Originally published March 11, 2015 written by the BIHORA executive
With spring just around the corner, many of us will be looking forward to taking greater advantage of the beautiful trails that meander through the parks here on Bowen Island, including Crippen Regional Park, Quarry Park and Headwaters Park as well as some of the unfinished Trans-Island trails and other unofficial trails that criss-cross the island. For those who like a more strenuous hike, there are also the trails on Mount Gardner which can be accessed from a few different points at the base of the mountain.
During the summer months, thousands of tourists flock to Bowen Island reawakening it from winter’s slumber, and come to enjoy not only the island life, but also the many wonderful events that are held during the summer months. Throughout the seasons, there are those who live and visit the island regularly who already enjoy the winding trails and wildlife that the forests have to offer, however with the influx of tourists and visitors to the island, trails become much busier than many people are used to. The trails accommodate a broad spectrum of users and includes hikers, cyclists, runners, strolling families as well as dog walkers, horse riders and children with ponies. Throughout Crippen Regional Park alone, there are 12.5km available for walkers and runners, 5km available for horse riders and cyclists.
So, with the wide variety of users on the trails and the surge of visitors to the island during the summer months, how do we keep our outdoor experiences, and those of others, enjoyable and safe?
Both Crippen Regional Park and Quarry Park have multi-use trail signs at the trail-heads. Signs show that cyclists should yield to walkers and horses, and walkers yield to horses. Trailhead signs for Crippen Regional Park, Mount Gardner, Quarry Park and Headwaters Park also clearly indicate that all dogs should be leashed.
Unfortunately over the last couple of months there has been a significant rise in the number of unleashed and uncontrolled dogs chasing horses and, to a lesser extent, runners and cyclists. So far, thankfully, no serious harm has come about because of these incidents. However, the chase drive in some dogs can be very strong and unless they are well trained and obedient to the recall command, chasing runners, cyclists and horses albeit fun for the dog, can have a potentially serious outcome. In fact, herding breeds have a tendency to want to nip at the heels of things they chase including horses who in turn, kick out at whatever is chasing them which can result in a serious injury.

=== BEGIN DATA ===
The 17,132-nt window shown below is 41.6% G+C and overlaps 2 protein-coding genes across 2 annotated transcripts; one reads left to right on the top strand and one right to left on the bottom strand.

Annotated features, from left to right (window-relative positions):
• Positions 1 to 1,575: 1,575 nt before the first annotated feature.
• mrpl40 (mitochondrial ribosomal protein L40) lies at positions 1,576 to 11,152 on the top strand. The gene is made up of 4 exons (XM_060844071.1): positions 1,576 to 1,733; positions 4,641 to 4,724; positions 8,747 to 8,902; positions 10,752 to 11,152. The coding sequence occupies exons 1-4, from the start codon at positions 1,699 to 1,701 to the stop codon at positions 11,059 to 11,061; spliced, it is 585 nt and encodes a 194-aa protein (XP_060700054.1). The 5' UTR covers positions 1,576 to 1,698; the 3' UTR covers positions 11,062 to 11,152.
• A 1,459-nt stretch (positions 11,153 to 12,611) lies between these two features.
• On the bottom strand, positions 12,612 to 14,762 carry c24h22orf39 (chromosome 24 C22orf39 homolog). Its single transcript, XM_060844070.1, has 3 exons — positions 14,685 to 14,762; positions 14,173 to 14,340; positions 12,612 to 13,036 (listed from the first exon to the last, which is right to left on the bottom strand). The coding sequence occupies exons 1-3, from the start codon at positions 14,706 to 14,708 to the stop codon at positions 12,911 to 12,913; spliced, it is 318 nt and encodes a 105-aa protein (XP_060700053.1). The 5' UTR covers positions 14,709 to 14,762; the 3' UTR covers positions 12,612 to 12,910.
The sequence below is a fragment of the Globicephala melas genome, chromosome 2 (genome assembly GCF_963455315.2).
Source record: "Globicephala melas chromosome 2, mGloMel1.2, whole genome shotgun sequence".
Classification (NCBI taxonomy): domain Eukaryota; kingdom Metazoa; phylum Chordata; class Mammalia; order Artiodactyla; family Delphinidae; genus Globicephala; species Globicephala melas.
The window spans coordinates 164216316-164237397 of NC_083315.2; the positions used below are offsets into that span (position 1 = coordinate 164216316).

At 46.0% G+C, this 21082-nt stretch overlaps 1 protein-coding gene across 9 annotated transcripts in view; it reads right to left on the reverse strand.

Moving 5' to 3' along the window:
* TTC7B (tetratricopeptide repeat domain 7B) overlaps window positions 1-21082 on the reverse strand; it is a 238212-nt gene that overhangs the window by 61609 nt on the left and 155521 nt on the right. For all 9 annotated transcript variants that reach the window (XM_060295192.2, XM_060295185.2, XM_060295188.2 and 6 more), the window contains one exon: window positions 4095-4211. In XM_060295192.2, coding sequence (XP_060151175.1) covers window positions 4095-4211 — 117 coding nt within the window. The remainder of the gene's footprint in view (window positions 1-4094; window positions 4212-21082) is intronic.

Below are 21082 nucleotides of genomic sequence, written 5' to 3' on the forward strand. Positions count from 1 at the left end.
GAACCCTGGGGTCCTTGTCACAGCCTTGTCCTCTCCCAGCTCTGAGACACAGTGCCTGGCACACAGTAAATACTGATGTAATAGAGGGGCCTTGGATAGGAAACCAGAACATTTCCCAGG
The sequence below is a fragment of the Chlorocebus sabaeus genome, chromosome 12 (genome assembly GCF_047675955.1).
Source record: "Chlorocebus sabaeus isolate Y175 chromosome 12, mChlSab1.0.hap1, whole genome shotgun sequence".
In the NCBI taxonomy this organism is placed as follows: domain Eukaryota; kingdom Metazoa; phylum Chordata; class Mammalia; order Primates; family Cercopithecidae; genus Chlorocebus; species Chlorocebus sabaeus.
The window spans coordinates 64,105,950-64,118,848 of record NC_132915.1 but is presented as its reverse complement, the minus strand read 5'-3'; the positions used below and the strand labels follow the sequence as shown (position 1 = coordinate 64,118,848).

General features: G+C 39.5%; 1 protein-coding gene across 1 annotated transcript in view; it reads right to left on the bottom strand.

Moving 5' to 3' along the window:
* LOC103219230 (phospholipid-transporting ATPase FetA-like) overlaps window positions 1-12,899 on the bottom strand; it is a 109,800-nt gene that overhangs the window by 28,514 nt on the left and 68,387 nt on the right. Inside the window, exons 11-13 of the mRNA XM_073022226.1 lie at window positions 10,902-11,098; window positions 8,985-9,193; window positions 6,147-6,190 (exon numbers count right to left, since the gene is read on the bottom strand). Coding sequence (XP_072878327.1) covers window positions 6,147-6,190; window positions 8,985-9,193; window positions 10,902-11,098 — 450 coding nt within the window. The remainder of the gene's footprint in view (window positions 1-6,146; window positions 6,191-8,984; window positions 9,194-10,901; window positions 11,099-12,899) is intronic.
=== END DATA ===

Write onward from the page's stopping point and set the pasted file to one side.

Horses are prey animals, with a natural survival instinct to flee from stressful situations. For the horse this could be a loud noise, a dog running toward them barking, or a cyclist unintentionally sneaking up from behind. Horses can be trained to deal with fearful situations and to depend on the rider for leadership, however, no amount of training can totally suppress a horse’s survival mechanism which may include striking out with its feet, or lashing out with its teeth when it feels under threat. If a dog starts barking and running toward a horse, a horse will either try to run or defend itself by using the only things it has available, its feet or teeth, which can have potentially serious consequences for everyone involved. When a runner or a cyclist approaches a horse from behind, it is a good idea to say something to the rider, to make both horse and rider aware you are there. If taken by surprise, a horse can easily spook and may unseat its rider.
So, what can horse riders, children with ponies and dog walkers do to prevent a case of predator chasing prey? First of all, dog walkers are asked to follow the trail signs, and keeping dogs on a leash where required. Dog walkers should also yield the right-of-way to equestrians, say hello so riders (and horses!) know you are there, and keep your dog close, quiet and under control as horses pass by. To reduce what could be a frightening situation for a horse or pony, it is not advisable for people with dogs to hide behind trees or bushes, as this action is exactly what a predator would do when getting ready to attack a prey animal, and it is more likely to scare the equine than encourage it to pass quietly. Horse riders understand that not every dog has met a horse before, and are very happy to stop and wait for dog owners to get their dogs under control in order for the horse to pass safely. We all want to enjoy our island’s beautiful forest trails, and we can all do this if we respect everyone around us and follow trail etiquette.
Over the summer there are many sporting events held on Bowen and on the mainland, and for those of us who like to participate in these, the on island trails bring out those who like to train for these, be it running, cycling or horse riding. Bowen Island Horse Owners and Riders Association (BIHORA), in collaboration with any interested runners and cyclists, are hoping to hold a triathlon later in the year, with teams made up of a horse rider, runner and a cyclist. We hope that those interested will take advantage of the wonderful trails on Bowen and the event will be as much fun as it will be competitive.